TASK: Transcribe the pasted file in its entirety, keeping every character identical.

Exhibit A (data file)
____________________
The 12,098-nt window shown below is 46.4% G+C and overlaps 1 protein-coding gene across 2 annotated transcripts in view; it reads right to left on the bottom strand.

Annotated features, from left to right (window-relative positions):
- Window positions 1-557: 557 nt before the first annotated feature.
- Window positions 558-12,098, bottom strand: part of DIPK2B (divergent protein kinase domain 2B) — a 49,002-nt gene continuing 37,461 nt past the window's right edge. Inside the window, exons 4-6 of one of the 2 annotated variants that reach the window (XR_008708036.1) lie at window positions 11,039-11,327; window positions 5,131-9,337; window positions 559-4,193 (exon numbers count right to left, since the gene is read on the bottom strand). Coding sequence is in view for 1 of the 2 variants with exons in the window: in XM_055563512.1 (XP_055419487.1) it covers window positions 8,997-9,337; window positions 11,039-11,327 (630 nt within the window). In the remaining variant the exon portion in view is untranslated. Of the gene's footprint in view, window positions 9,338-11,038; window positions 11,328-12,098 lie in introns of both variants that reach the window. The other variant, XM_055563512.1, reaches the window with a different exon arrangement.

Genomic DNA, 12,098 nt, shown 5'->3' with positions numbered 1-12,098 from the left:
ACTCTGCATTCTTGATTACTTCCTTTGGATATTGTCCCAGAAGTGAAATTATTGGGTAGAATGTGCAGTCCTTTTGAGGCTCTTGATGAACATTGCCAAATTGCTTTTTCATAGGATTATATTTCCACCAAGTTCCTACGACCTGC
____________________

The 12,098-nt window shown below is 46.4% G+C and overlaps 1 protein-coding gene across 2 annotated transcripts in view; it reads right to left on the bottom strand.

Annotated features, from left to right (window-relative positions):
- Window positions 1-557: 557 nt before the first annotated feature.
- Window positions 558-12,098, bottom strand: part of DIPK2B (divergent protein kinase domain 2B) — a 49,002-nt gene continuing 37,461 nt past the window's right edge. Inside the window, exons 4-6 of one of the 2 annotated variants that reach the window (XR_008708036.1) lie at window positions 11,039-11,327; window positions 5,131-9,337; window positions 559-4,193 (exon numbers count right to left, since the gene is read on the bottom strand). Coding sequence is in view for 1 of the 2 variants with exons in the window: in XM_055563512.1 (XP_055419487.1) it covers window positions 8,997-9,337; window positions 11,039-11,327 (630 nt within the window). In the remaining variant the exon portion in view is untranslated. Of the gene's footprint in view, window positions 9,338-11,038; window positions 11,328-12,098 lie in introns of both variants that reach the window. The other variant, XM_055563512.1, reaches the window with a different exon arrangement.

Genomic DNA, 12,098 nt, shown 5'->3' with positions numbered 1-12,098 from the left:
ACTCTGCATTCTTGATTACTTCCTTTGGATATTGTCCCAGAAGTGAAATTATTGGGTAGAATGTGCAGTCCTTTTGAGGCTCTTGATGAACATTGCCAAATTGCTTTTTCATAGGATTATATTTCCACCAAGTTCCTACGACCTGC